Cathode Atomic Structures and Their Electrolyte Interfaces in Lithium- sulfur Batteries

T Duivenvoorden and S Sanderson and DJ Searles, BATTERIES & SUPERCAPS (2023).

DOI: 10.1002/batt.202300324

Lithium-sulfur batteries (LSBs) are a promising alternative to conventional battery technologies due to their high theoretical energy density. However, the insulating nature of sulfur and the polysulfide shuttle effect present practical challenges to achieving this. This study employs molecular dynamics simulations with a ReaxFF reactive force field to investigate the structure of LSB cathode-electrolyte interfaces, with cathode materials made from different sized graphene flakes and elemental sulfur (S8). Smaller graphene flakes were seen to bond more with the sulfur, while structures with larger graphene flakes featured fewer C-S bonds and more long-chain sulfur species. Observing the interface between the cathode and an organic electrolyte revealed that cathode structures with larger graphene flakes could orientate to shield the long-chain sulfur and lithium polysulfide species from interacting with and dissolving into the electrolyte. Additional simulations were performed to investigate cathode materials with regions of crystalline alpha-S8. However, it was found that the ReaxFF force field used for LSB systems cannot effectively model crystalline sulfur under constant pressure conditions. Further development of reactive force fields for simulation of graphene flake and sulfur electrodes in the presence of electrolyte are therefore required to explore the full range of likely structures using these methods. Cathode structures with different sized graphene flakes were modelled alongside electrolyte with lithium using ReaxFF. Flake size and the resulting cathode structure was found to affect polysulfide shuttle.image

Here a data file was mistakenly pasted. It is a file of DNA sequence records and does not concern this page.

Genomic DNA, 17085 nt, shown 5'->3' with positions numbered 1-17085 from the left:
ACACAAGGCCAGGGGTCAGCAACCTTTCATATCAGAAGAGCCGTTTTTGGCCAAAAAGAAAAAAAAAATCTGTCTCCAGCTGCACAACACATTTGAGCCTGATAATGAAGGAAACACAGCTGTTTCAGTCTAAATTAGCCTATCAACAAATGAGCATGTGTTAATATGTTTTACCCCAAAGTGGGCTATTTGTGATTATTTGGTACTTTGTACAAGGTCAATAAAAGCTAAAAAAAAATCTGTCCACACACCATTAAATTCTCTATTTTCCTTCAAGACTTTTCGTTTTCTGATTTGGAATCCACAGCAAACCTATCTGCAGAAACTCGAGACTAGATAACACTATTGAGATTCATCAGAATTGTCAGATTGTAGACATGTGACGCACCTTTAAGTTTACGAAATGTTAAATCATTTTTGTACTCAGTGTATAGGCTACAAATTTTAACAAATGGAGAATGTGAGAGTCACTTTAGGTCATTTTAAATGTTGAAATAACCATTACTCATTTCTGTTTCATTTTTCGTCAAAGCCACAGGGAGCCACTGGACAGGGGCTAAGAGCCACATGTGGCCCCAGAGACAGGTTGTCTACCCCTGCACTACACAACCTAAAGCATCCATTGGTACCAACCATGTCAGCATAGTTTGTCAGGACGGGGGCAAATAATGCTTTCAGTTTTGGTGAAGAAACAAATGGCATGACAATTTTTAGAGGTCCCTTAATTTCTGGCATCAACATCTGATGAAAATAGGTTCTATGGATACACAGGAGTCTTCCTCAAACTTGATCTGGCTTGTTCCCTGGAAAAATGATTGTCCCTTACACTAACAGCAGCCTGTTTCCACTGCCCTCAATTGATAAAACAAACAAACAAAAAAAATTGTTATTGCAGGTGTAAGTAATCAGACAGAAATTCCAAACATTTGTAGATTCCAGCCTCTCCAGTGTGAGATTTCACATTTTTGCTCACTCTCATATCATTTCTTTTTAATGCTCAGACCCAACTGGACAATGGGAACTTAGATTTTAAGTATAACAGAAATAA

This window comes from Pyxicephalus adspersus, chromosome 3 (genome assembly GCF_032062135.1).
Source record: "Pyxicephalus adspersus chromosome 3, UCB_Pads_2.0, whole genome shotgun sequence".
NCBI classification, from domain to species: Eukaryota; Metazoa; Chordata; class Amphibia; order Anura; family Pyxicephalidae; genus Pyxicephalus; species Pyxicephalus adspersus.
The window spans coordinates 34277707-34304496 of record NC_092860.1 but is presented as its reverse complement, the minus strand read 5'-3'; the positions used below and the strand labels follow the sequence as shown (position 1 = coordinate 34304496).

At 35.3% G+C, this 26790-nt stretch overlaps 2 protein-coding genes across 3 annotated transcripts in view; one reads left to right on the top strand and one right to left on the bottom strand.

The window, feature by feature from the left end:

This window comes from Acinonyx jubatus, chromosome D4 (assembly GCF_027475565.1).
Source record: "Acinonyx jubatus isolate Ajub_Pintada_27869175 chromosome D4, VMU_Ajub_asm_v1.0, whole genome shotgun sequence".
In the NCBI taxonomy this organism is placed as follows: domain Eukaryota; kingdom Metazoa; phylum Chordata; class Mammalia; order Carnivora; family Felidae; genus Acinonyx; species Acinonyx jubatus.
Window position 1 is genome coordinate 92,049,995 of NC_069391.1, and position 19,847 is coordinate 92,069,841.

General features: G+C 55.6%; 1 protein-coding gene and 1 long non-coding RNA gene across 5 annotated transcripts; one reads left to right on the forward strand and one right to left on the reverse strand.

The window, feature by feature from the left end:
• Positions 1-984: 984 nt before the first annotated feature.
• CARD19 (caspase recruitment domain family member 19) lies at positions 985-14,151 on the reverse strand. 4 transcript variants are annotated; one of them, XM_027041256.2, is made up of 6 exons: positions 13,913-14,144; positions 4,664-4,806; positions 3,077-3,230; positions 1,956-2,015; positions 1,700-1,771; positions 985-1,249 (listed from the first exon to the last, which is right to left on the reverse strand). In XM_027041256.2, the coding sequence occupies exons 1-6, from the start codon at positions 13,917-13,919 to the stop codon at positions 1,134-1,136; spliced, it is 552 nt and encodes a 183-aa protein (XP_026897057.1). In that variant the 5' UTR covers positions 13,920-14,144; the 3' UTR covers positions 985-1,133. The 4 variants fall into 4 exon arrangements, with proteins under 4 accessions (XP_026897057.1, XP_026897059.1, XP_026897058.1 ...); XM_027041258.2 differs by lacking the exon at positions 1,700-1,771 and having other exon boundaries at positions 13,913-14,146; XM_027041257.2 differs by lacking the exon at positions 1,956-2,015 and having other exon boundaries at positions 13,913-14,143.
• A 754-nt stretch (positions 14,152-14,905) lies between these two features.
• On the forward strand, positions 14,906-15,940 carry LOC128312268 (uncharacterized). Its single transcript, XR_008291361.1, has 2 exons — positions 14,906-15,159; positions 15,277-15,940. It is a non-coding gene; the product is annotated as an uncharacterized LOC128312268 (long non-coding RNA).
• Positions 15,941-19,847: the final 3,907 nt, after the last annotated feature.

Return to Publications page